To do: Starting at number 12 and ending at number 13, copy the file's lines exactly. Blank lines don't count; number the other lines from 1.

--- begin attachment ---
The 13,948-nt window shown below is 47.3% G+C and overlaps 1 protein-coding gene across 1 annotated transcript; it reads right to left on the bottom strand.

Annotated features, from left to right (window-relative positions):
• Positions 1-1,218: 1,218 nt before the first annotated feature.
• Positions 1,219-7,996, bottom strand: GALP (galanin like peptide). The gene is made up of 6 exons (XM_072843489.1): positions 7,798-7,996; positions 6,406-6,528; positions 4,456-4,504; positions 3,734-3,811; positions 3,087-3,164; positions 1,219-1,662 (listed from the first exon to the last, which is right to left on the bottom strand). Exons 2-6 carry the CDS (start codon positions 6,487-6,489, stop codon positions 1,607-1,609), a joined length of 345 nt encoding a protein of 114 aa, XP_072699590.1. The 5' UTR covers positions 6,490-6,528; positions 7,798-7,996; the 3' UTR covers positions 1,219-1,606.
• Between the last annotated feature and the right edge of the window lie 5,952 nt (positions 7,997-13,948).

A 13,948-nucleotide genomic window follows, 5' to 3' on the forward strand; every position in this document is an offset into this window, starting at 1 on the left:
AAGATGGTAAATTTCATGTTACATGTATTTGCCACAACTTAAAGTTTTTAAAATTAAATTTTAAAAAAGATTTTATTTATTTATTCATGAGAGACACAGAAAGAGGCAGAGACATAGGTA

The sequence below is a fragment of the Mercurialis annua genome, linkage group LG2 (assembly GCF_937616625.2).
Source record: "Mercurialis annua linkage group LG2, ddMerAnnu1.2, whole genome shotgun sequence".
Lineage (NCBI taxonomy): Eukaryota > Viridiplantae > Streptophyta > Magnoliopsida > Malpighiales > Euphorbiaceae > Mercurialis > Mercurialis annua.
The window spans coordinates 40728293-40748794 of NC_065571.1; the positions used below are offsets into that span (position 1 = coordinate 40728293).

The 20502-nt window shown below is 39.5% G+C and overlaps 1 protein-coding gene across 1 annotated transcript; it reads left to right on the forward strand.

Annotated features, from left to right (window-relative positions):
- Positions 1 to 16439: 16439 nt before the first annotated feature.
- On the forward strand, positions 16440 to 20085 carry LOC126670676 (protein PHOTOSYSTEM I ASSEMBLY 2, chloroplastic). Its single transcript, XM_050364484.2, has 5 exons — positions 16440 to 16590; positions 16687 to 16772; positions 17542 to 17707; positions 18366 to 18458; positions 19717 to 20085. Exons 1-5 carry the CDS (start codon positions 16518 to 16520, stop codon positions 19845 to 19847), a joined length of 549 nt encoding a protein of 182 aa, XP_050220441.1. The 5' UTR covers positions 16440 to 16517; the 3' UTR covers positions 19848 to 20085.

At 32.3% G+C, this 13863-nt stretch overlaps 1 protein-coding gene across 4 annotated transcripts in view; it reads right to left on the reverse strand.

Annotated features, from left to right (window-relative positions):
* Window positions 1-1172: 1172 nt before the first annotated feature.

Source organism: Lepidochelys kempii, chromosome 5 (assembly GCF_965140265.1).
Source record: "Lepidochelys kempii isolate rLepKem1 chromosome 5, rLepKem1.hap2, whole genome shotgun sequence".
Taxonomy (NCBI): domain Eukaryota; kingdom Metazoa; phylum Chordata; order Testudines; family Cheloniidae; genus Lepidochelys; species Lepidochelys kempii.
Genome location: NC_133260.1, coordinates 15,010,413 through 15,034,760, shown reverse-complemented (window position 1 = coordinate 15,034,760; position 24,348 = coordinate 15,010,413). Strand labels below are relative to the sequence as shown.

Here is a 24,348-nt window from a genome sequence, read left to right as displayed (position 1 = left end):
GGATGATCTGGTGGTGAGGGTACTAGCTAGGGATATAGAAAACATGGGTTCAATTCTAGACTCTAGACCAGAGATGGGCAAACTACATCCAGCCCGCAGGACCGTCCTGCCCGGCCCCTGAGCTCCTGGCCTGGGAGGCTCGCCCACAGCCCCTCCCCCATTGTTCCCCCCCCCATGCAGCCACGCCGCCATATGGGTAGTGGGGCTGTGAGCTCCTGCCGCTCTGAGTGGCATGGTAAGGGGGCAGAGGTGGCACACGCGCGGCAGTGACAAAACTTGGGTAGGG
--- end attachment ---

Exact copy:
The 20502-nt window shown below is 39.5% G+C and overlaps 1 protein-coding gene across 1 annotated transcript; it reads left to right on the forward strand.

Annotated features, from left to right (window-relative positions):